The Coronavirus epidemic surprises the observer. As well for its treatment in China, which testifies to the feverishness of the government while the growth rate was ebbing away and that the prior takeover was intended to allow President Xi to better control it. The crisis is generating popular discontent that must be carefully monitored, especially if the power fails to stem the epidemic.

Incidentally, there is a massive movement of quarantines: villages, neighbourhoods, entire cities and even countries, as evidenced by the drastic reduction in relations with China and the closure of borders. We can see here the new phase of globalisation, as we have known it for the last ten years: while trade has increased incredibly (including in diseases), the reaction to the negative effects is closure and local repatriation: here protectionism, there health isolation of a suspect country. The coronavirus is symbolic of geo-economic times and beyond, geopolitical times. Let us hope that this disease is controlled before contaminating everything.

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La Vigie Nr 130 : People in motion | Europe-Asia : same equations ? | Lorgnette : pope and nuclear

Letter from La Vigie dated 27 November 2019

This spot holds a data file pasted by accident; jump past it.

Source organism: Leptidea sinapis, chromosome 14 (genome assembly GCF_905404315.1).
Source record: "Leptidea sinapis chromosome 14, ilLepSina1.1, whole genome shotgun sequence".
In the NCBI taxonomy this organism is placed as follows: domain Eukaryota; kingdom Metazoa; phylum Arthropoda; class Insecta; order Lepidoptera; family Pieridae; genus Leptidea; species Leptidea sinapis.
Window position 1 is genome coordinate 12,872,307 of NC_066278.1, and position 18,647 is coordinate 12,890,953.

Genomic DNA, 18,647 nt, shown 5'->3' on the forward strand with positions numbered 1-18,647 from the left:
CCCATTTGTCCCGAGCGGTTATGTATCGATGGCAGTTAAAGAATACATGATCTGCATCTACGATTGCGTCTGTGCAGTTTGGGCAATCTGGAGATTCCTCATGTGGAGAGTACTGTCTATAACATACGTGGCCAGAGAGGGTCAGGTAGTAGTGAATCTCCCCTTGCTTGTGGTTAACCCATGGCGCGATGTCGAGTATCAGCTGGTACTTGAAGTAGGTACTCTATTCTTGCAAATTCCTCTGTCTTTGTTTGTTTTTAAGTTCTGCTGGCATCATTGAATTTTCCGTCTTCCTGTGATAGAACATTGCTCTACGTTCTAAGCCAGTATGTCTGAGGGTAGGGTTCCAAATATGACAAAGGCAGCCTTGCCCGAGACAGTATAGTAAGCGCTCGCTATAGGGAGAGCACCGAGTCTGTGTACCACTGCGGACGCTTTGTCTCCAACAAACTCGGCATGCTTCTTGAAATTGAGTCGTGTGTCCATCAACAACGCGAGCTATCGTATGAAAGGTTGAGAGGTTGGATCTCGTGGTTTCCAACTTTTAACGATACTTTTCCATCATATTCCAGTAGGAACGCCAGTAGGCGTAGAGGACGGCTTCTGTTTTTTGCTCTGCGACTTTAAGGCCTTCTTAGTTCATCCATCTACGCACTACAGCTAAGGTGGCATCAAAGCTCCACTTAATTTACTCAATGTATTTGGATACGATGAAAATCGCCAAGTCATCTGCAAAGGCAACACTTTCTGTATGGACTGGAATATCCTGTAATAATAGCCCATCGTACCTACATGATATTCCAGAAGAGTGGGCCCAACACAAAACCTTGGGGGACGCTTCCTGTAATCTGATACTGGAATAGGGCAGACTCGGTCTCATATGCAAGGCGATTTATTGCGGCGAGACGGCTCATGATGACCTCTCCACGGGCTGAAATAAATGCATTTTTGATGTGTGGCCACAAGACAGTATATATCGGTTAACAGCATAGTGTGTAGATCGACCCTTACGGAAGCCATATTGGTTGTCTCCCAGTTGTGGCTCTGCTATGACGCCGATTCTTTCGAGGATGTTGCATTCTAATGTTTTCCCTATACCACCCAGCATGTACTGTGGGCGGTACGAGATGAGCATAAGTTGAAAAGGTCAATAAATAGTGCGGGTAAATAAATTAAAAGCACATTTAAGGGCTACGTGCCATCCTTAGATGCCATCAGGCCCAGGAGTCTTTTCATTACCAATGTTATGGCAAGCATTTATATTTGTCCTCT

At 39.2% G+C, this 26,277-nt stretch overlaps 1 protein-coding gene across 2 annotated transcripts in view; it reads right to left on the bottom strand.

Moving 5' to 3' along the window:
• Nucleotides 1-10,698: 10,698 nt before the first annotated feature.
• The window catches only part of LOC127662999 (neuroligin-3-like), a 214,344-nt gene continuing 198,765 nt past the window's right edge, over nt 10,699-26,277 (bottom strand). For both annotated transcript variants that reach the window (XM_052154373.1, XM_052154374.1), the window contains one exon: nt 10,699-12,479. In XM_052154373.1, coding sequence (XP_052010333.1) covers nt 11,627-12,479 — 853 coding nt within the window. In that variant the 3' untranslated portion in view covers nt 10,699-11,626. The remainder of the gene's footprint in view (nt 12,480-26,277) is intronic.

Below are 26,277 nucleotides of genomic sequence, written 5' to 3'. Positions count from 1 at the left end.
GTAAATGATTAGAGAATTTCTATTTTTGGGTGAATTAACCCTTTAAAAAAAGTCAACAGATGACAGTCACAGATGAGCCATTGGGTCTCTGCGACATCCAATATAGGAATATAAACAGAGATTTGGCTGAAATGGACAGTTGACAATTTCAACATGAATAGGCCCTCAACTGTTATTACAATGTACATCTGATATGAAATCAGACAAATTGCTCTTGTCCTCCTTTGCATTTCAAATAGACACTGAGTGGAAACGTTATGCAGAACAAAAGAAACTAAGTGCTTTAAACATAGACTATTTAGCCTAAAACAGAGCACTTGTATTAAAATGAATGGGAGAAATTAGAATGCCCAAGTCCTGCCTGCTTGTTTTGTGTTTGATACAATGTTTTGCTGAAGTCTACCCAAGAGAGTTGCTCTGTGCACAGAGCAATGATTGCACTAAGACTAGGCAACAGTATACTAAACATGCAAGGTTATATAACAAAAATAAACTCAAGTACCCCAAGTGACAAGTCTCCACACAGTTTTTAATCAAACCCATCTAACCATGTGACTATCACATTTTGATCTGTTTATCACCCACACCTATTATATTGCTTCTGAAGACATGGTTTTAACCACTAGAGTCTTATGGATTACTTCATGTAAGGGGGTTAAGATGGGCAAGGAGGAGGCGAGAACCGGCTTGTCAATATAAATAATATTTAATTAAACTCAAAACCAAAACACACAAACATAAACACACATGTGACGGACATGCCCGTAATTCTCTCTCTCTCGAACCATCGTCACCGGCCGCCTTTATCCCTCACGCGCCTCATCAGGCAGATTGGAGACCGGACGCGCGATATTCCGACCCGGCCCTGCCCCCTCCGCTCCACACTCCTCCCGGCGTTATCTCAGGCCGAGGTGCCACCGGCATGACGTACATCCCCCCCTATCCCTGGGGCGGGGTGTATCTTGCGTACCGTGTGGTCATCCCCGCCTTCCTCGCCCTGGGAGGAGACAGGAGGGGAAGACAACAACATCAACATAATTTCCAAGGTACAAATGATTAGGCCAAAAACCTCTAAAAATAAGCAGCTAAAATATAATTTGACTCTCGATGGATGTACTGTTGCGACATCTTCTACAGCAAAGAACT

People in motion

This autumn saw massive demonstrations all over the world: in Latin America, North Africa, the Middle East, Europe and Asia. What does this global and simultaneous phenomenon mean when the analysis of each movement suggests contingent and local factors? Despite the differences (purpose, duration, social or political motivation), they share the disappointment with the established powers. Above all, they appear to be a new consequence of globalization, as paradoxical as this conclusion seems.

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Europe-Asia: same equations?

In twenty years, France and Japan have become strategic partners of the 21st century, re-establishing a level of relations that the two countries had not enjoyed since the advent of the Meiji era, contributing to the archipelago’s opening to modernity at the end of the 19th century. Over the course of the 20th century, after having been allies in the first world war, they became allies of the United States after 1945. With different strategic cultures that reflect their distinct histories, their strategic autonomy and their alliance stances towards Washington now have some common points that are interesting to note as we approach the next NATO Summit.

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Lorgnette: Pope and nuclear